Is Facebook Advertising Worth It? Probably.

3 min read

Sometimes it feels like Facebook is the platform we all love to hate. Sometimes, it's with good reason.  We get more pushback from clients about Facebook advertising than pretty much any other tactic. 

Facebook has 2.6 billion active users worldwideSome of it is a distaste for the platform and/or the business. But most often, we simply hear that "Facebook doesn't work for us." 

Facebook isn't for every brand, but it's unusual when it isn't. That's because 2.6 billion people worldwide and 253 million in North America are active Facebook users. It's almost always part of our engagement strategy campaigns, B2C and B2B.

It's all generations (yes, even teens), all income levels and all education levels consuming news, catching up with family and friends and engaging with like-minded enthusiasts through Facebook groups and Watch Party. 

What makes Facebook valuable to marketers isn’t the ability to broadcast to a billion people. It's the ability to narrowcast to specific interests that are most likely to engage and convert on your ideas and products. Targeting and message relevance are the most important keys to successful engagement strategy on Facebook.  

When we hear "Facebook doesn't work for us," we frequently find one or more of these factors are negatively impacting outcomes:

  • Over-reliance on boosting vs. advertising. Boosting is one-click easy whereas advertising is a more complex process. It's more complex because it’s worth it.
  • One-size fits all creative vs. creating specific messages for specific targets in context of the Facebook experience.  
  • Sending everyone to your website home page, rather than continuing the dialogue you've started on Facebook with relevant landing pages on your website. 
  • Relying on last-touch attribution vs. multi-touch attribution to inform advertising decisions.


Let's look at each of these:


Over-Reliance on Boosting vs. Advertising.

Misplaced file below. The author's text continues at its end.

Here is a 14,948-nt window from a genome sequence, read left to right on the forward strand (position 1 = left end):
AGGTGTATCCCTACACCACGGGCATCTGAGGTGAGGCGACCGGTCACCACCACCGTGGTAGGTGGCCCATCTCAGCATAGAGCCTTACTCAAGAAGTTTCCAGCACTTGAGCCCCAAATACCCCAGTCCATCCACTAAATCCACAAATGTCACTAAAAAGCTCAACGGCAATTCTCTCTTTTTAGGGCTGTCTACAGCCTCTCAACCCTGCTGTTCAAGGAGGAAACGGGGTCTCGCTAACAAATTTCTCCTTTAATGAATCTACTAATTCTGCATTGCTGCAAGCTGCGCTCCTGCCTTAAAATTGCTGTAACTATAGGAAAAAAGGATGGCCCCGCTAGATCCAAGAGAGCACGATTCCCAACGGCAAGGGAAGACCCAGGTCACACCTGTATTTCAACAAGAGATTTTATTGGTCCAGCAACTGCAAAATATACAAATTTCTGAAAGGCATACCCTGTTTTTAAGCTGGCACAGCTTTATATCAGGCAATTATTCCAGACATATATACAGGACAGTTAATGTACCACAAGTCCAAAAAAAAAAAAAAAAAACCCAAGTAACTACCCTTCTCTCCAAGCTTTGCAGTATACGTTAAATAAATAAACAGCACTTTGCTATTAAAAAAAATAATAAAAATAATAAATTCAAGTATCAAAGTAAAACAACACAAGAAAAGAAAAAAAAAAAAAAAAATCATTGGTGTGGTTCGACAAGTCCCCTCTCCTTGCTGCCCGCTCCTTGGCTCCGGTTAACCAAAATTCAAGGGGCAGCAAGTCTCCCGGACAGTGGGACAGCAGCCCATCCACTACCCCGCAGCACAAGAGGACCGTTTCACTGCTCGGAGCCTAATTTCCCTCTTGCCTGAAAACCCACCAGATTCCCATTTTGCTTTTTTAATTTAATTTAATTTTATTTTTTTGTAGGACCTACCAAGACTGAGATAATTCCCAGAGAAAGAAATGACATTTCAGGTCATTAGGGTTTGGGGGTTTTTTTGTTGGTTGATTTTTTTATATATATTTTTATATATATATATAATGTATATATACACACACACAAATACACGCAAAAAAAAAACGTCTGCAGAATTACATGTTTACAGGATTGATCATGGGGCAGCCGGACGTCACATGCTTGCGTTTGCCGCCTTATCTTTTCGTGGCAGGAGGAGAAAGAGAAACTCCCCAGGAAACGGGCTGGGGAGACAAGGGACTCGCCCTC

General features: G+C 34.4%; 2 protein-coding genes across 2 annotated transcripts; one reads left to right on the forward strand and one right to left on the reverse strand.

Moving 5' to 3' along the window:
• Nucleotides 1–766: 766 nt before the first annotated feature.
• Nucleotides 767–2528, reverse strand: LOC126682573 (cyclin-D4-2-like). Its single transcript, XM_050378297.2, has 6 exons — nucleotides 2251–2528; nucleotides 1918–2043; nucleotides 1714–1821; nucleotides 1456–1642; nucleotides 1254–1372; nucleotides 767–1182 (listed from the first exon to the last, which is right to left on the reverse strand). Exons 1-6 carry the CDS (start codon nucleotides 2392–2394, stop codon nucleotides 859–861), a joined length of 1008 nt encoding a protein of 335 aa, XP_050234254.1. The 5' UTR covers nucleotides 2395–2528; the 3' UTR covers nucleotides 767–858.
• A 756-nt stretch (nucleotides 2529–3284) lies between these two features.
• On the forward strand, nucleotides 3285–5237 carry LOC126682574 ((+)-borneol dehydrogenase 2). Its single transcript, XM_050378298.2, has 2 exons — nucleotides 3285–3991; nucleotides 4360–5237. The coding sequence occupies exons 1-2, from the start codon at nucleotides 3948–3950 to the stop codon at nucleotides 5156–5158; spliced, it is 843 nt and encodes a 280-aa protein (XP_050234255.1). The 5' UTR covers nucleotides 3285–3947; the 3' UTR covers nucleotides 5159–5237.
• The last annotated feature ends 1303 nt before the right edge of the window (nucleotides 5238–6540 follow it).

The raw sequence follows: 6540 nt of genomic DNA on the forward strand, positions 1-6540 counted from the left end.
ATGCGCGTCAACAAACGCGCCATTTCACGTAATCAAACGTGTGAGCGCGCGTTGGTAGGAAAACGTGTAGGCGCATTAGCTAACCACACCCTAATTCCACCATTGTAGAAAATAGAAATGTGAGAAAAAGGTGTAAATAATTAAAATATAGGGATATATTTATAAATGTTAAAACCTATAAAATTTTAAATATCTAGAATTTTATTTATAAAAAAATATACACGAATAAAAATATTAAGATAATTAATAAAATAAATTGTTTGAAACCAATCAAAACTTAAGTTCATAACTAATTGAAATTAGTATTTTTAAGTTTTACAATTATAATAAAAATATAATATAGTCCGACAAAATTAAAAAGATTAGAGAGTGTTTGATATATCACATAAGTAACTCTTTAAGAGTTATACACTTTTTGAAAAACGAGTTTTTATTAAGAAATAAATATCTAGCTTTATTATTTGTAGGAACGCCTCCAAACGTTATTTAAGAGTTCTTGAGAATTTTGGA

When you’re investing in Facebook, advertise through Business Manager and create ads that are specific to the needs and wants of your target. The targeting power of Facebook is what you want to leverage.  Dialogue’s social media director Alexia Cargal breaks down the details on Facebook boosting vs. advertising here.


One-Size-Fits-All Creative

Once you know you’ve reached the right person, you need to be hyper-relevant to them. A YouTube video that builds to a conclusion doesn’t usually work on Facebook as well as a scroll-stopping video that directly speaks to your target's wants or needs. How do you know what that is? Through strong persona development at the start of every campaign. HubSpot has a fun online persona generator here


Ineffective Landing Pages

Once you have your prospect's interest and they click on your ad, make it worth their while when they get to your website. You’ve succeeded in pulling them away from the powerful lure of their friends, so don’t just dump them on to your homepage. Keep the dialogue going by putting their needs front and center on a landing page that has top-quality, mobile-friendly storytelling about your product or idea. 

Be intentional about the path you want them to follow on your website, building an engagement funnel around what you know your persona needs to know.


Relying on Last-Touch Attribution to Inform Digital Advertising Decisions

If you’ve done everything we’re suggesting here, you probably still won’t get a ton of direct conversions from Facebook.  Visits from Facebook fuel the rest of your conversion funnel, because now you can retarget those visitors across other platforms 

Since Facebook often contributes to conversions, but isn’t the final conversion, it doesn’t usually show up in Google Analytics as an e-commerce revenue source or driver of form submissions. 

Those metrics you see in Google Analytics are called last-touch attribution. Relying exclusively on it misses other digital engagement touchpoints. Here’s how Marketing Land describes it:

A customer, for example, may discover a new product on Pinterest, rediscover that product through display ad retargeting, research the product via Amazon, and finally make the purchase after receiving a promotional email. This journey can occur across desktop, mobile and voice assistants. Valuing only the last touch, the email click ignores the very important role each marketing activity had in driving the sale and limits marketers’ ability to develop greater cross-channel cohesion.

Google Analytics has an area called Multi-Channel Funnels where few venture to tread because it’s a little confusing:

google analytics multi channel funnels

It’s confusing because it doesn’t work like the rest of Google Analytics. It actually is a slightly different system than the rest of Google Analytics. Once you get oriented in there, however, it’s enlightening to see how many touchpoints drive valuable engagement across different time variables.


Before you give up on Facebook--at least for your marketing--check to make sure none of these factors are hindering your results.

Do you have more questions about Facebook marketing? Check out our Facebook marketing FAQs.

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